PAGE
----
What are Obstetric Ultrasound Scans?
Obstetric Ultrasound is the use of ultrasound scans in pregnancy. Since its introduction in the late 1950’s ultrasonography has become a very useful diagnostic tool in Obstetrics.
Currently used equipments are known as real-time scanners, with which a continous picture of the moving fetus can be depicted on a monitor screen. Very high frequency sound waves of between 3.5 to 7.0 megahertz (i.e. 3.5 to 7 million cycles per second) are generally used for this purpose.
They are emitted from a transducer which is placed in contact with the maternal abdomen, and is moved to "look at" (likened to a light shined from a torch) any particular content of the uterus. Repetitive arrays of ultrasound beams scan the fetus in thin slices and are reflected back onto the same transducer.
The information obtained from different reflections are recomposed back into a picture on the monitor screen (a sonogram, or ultrasonogram). Movements such as fetal heart beat and malformations in the feus can be assessed and measurements can be made accurately on the images displayed on the screen. Such measurements form the cornerstone in the assessment of gestational age, size and growth in the fetus.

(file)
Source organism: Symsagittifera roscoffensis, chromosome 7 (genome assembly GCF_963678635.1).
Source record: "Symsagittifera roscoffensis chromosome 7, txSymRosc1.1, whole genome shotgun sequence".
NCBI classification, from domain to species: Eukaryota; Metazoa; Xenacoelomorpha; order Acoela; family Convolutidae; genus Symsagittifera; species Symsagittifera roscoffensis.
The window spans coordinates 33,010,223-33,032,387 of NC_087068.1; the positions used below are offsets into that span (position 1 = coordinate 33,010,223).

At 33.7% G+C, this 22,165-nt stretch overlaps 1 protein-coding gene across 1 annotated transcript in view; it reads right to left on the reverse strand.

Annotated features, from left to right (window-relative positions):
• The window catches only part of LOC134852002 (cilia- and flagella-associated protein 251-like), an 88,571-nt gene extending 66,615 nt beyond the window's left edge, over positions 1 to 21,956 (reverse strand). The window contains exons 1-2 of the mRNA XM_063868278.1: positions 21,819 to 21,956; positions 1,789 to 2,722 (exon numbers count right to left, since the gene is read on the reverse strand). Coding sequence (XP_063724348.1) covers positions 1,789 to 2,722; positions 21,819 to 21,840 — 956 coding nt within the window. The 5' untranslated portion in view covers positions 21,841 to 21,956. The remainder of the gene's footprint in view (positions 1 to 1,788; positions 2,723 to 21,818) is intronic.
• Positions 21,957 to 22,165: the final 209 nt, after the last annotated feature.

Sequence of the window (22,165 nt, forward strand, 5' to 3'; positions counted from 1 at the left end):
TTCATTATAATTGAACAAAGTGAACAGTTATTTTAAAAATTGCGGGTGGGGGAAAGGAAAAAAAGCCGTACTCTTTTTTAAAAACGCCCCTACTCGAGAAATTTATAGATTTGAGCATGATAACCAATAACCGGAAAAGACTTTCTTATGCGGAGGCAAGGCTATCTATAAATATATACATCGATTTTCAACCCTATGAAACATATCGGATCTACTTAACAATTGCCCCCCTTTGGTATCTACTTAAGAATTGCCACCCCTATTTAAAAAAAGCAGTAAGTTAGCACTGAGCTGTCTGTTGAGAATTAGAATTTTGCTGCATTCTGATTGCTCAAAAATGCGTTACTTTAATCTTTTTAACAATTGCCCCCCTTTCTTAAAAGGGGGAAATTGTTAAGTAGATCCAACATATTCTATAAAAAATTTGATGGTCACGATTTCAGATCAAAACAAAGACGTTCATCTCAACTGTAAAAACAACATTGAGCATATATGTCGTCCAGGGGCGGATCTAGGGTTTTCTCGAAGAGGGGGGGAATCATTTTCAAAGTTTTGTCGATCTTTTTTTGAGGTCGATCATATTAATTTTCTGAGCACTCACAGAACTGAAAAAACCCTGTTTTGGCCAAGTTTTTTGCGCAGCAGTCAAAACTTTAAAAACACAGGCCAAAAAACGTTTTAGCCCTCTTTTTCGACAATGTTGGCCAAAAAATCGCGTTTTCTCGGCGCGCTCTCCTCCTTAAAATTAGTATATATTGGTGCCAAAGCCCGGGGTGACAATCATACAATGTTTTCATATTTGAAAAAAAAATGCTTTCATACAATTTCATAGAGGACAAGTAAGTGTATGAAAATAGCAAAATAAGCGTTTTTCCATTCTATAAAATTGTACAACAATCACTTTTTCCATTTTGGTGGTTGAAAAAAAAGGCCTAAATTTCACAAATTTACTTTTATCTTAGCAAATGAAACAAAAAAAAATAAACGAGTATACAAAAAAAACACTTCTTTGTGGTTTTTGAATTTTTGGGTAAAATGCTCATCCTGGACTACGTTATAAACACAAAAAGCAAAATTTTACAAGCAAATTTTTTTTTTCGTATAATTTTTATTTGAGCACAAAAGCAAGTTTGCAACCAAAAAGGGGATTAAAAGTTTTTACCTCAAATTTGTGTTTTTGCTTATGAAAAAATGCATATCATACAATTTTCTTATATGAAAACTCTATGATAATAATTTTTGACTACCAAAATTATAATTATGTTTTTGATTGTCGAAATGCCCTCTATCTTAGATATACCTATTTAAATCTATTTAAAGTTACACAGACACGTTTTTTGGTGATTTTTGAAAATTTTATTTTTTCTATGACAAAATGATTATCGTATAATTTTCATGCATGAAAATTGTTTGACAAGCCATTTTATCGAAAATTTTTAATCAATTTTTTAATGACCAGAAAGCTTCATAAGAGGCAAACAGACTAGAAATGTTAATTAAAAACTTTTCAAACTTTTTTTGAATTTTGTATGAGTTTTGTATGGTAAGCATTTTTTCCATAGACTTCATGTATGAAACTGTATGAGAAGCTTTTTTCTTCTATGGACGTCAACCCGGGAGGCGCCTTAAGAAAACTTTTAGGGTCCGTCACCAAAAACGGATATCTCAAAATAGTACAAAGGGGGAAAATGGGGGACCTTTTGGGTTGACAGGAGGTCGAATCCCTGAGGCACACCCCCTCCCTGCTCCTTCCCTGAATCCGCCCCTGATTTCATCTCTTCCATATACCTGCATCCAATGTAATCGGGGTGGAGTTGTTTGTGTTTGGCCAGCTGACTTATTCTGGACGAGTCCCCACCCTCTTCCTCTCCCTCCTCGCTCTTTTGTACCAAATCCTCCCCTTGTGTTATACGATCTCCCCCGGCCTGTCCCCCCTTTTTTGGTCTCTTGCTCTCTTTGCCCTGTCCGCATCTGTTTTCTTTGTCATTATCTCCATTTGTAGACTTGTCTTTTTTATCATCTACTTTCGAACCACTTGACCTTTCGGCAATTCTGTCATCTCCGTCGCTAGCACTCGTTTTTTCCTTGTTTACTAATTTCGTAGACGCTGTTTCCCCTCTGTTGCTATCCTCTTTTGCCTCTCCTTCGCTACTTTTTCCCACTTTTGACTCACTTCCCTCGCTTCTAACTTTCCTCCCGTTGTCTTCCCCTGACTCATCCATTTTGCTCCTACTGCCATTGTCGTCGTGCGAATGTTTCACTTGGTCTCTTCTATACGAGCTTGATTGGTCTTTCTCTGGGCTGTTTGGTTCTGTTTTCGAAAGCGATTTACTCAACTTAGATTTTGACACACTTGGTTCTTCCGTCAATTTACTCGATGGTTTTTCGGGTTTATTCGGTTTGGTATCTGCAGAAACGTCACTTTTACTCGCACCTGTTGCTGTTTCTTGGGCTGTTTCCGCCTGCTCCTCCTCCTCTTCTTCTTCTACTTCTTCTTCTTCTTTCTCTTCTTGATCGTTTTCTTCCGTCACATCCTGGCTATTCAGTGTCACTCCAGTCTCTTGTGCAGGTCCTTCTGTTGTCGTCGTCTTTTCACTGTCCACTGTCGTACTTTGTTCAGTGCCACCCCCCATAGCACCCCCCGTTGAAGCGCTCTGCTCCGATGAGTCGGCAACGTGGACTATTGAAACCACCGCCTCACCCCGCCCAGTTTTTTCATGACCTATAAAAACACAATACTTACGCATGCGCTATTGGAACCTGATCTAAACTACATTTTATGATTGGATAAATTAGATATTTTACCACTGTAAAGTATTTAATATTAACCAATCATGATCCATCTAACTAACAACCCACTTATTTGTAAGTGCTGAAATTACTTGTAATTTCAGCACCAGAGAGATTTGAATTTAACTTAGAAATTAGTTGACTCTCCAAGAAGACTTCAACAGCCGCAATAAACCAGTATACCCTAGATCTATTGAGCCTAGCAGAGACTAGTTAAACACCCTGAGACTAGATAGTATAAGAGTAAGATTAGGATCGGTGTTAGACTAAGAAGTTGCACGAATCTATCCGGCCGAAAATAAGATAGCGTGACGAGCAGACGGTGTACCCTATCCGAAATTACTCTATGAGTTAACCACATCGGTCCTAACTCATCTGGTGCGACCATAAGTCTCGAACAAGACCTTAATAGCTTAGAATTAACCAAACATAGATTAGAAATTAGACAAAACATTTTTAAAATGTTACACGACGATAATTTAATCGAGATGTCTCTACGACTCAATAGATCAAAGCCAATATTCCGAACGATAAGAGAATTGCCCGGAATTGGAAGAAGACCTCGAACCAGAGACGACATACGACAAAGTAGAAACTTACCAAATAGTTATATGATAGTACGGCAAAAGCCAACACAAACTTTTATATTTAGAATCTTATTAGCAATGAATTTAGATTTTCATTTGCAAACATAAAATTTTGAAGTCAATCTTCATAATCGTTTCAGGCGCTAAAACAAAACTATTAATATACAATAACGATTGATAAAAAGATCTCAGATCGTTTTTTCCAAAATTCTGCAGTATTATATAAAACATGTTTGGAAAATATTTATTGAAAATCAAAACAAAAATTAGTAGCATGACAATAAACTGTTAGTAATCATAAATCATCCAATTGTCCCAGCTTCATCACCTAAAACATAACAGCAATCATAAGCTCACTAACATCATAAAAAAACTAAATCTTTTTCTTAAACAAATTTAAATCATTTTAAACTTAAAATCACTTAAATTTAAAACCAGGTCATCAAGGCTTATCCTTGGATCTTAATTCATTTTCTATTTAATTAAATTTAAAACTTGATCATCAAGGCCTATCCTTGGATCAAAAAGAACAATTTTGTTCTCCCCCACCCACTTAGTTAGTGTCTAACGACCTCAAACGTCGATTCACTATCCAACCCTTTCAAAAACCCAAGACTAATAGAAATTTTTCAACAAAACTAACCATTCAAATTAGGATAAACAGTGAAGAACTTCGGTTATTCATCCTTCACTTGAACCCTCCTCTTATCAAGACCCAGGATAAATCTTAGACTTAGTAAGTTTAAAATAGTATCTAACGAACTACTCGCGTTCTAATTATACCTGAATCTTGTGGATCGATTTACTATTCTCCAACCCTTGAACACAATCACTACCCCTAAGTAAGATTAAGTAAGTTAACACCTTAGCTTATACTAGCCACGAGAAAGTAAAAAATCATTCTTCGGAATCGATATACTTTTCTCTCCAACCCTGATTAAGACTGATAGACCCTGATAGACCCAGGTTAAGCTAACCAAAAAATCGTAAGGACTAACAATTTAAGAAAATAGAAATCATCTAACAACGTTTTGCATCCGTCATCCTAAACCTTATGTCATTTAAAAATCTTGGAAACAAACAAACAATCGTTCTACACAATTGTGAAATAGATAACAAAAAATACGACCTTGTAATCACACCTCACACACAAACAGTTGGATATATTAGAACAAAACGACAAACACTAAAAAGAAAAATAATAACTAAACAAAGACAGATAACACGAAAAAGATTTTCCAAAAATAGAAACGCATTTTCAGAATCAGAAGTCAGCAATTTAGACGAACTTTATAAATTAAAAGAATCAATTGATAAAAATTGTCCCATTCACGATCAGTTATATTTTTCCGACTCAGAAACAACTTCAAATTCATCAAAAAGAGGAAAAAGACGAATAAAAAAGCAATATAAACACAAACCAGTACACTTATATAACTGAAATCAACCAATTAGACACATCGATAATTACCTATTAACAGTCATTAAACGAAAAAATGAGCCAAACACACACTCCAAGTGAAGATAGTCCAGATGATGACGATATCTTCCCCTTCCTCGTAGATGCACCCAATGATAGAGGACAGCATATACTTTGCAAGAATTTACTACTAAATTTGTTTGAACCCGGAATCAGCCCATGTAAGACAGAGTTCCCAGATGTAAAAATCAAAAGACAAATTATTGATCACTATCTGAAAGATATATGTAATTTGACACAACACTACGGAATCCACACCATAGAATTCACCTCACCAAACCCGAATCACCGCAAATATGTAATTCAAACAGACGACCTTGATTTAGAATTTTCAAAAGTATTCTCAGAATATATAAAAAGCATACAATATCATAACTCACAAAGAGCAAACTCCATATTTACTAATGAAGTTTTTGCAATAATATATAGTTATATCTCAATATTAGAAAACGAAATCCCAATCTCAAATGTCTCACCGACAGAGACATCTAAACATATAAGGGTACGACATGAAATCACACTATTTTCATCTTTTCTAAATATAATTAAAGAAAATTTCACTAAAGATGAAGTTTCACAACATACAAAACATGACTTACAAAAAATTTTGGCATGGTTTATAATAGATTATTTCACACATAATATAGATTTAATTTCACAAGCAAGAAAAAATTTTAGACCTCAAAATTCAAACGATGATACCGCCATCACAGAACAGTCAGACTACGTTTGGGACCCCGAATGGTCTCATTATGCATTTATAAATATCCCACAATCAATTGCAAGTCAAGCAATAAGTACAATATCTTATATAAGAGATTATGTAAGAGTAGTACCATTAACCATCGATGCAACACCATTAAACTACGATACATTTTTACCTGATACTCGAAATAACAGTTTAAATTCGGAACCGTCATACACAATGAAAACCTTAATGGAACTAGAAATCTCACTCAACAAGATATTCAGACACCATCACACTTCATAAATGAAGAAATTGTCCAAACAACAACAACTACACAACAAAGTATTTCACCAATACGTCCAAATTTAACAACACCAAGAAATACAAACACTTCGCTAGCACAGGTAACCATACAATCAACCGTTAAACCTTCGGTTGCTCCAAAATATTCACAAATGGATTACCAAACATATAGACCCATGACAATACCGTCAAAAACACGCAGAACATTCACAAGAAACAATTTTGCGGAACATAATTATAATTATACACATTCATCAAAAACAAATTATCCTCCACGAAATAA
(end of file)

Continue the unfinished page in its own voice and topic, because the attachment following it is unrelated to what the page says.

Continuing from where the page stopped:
A full bladder is often required for the procedure when abdominal scanning is done in early pregnency. There may be some discomfort from pressure on the full bladder. The conducting gel is non-staining but may feel slightly cold and wet. There is no sensation at all from the ultrasound waves.
Why and when is Ultrasound used in Pregnancy?
Ultrasound scan is currently considered to be a safe, non-invasive, accurate and cost-effective investigation in the fetus. It has progressively become an indispensible obstetric tool and plays an important role in the care of every pregnant woman.
The main use of ultrasonography are in the following areas: